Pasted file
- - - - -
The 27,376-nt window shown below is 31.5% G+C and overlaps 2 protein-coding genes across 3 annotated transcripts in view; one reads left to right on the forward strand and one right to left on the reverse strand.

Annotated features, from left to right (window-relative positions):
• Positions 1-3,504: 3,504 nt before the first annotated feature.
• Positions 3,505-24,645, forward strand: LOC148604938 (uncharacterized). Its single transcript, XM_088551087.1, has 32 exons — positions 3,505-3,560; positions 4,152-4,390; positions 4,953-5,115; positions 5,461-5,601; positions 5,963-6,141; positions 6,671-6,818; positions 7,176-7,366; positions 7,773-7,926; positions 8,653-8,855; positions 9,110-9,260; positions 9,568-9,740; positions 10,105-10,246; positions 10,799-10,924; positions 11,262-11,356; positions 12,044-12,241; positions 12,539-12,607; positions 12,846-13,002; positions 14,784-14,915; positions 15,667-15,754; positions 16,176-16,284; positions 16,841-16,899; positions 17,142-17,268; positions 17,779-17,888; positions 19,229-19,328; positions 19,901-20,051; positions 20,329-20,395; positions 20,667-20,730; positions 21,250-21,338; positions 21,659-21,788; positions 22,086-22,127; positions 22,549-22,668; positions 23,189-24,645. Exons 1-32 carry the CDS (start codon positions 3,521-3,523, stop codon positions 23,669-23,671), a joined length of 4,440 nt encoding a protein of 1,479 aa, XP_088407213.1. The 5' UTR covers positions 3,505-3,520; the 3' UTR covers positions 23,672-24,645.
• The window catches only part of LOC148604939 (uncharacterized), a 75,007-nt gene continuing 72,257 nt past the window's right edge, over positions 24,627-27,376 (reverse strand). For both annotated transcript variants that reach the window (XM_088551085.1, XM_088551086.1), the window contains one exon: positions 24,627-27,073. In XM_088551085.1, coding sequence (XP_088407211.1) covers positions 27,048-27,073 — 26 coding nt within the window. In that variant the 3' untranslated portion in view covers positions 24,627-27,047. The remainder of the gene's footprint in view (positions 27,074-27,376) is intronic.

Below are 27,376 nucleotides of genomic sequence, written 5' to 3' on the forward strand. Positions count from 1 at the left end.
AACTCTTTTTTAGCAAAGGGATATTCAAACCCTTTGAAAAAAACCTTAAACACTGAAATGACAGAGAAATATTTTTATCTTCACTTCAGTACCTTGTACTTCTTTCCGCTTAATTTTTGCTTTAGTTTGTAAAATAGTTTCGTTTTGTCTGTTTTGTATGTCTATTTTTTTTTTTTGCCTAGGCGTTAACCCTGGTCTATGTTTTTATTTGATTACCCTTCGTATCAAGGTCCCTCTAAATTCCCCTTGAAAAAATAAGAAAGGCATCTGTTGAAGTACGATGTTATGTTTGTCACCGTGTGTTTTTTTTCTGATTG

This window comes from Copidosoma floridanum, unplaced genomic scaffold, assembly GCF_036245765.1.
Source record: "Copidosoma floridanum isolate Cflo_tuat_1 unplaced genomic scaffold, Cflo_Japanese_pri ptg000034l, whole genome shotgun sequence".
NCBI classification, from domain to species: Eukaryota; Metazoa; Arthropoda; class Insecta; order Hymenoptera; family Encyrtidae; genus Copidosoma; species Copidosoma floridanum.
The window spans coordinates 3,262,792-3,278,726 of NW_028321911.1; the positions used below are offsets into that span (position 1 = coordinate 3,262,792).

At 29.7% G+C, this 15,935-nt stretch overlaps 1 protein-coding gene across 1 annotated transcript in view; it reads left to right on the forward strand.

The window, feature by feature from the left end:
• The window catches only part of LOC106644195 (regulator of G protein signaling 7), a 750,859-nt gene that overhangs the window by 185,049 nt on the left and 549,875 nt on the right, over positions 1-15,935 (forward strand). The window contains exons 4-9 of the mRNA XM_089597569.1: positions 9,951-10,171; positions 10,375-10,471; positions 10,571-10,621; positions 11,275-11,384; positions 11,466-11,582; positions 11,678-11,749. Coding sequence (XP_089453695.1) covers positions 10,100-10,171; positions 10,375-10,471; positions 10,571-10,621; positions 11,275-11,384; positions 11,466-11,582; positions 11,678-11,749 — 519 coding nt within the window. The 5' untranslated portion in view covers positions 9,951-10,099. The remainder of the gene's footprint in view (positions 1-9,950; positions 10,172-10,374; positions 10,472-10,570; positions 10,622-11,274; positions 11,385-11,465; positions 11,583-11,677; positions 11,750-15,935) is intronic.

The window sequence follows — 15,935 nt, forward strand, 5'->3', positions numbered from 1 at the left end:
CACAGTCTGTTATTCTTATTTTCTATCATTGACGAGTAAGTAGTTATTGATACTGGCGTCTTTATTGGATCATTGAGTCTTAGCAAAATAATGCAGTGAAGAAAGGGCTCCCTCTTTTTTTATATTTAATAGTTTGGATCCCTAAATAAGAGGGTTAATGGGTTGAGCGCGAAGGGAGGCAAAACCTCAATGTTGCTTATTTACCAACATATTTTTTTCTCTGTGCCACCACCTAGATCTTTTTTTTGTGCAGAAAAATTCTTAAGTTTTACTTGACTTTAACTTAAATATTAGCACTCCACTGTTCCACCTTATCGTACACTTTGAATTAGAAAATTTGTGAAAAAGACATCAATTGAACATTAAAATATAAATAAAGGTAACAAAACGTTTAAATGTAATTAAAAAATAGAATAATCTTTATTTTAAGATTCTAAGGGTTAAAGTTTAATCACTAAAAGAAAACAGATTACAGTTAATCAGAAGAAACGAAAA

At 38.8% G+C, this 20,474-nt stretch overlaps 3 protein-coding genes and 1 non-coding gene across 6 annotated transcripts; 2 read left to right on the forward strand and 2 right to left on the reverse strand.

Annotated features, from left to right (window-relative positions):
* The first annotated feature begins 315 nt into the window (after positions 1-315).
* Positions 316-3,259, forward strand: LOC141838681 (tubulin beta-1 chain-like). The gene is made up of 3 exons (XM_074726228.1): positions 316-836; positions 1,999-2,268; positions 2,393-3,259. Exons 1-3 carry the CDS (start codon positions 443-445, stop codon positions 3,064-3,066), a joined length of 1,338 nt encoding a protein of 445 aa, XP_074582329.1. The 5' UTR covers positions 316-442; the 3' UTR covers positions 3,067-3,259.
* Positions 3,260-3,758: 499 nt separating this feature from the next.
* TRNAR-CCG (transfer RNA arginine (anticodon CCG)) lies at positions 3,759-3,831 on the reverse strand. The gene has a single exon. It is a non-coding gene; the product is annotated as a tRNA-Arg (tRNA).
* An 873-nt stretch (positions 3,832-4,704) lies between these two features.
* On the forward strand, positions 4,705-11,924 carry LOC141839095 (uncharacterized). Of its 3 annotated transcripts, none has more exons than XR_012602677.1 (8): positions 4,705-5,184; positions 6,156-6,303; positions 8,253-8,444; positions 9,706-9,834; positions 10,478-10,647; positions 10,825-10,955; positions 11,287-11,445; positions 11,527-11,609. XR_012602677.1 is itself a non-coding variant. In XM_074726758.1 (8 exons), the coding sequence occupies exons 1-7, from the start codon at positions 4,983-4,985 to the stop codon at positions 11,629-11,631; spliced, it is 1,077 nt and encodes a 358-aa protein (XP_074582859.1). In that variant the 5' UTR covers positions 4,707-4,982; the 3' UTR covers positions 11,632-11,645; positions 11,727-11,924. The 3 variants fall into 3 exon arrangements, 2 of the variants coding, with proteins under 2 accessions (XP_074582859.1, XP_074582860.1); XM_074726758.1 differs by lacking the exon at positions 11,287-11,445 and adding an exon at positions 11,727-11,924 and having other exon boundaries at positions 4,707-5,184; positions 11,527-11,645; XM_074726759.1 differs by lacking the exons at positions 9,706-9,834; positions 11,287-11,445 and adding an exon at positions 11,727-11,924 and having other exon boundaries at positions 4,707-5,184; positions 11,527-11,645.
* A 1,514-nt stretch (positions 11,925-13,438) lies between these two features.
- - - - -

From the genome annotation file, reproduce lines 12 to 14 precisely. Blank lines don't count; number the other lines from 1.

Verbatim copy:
At 29.7% G+C, this 15,935-nt stretch overlaps 1 protein-coding gene across 1 annotated transcript in view; it reads left to right on the forward strand.

The window, feature by feature from the left end:
• The window catches only part of LOC106644195 (regulator of G protein signaling 7), a 750,859-nt gene that overhangs the window by 185,049 nt on the left and 549,875 nt on the right, over positions 1-15,935 (forward strand). The window contains exons 4-9 of the mRNA XM_089597569.1: positions 9,951-10,171; positions 10,375-10,471; positions 10,571-10,621; positions 11,275-11,384; positions 11,466-11,582; positions 11,678-11,749. Coding sequence (XP_089453695.1) covers positions 10,100-10,171; positions 10,375-10,471; positions 10,571-10,621; positions 11,275-11,384; positions 11,466-11,582; positions 11,678-11,749 — 519 coding nt within the window. The 5' untranslated portion in view covers positions 9,951-10,099. The remainder of the gene's footprint in view (positions 1-9,950; positions 10,172-10,374; positions 10,472-10,570; positions 10,622-11,274; positions 11,385-11,465; positions 11,583-11,677; positions 11,750-15,935) is intronic.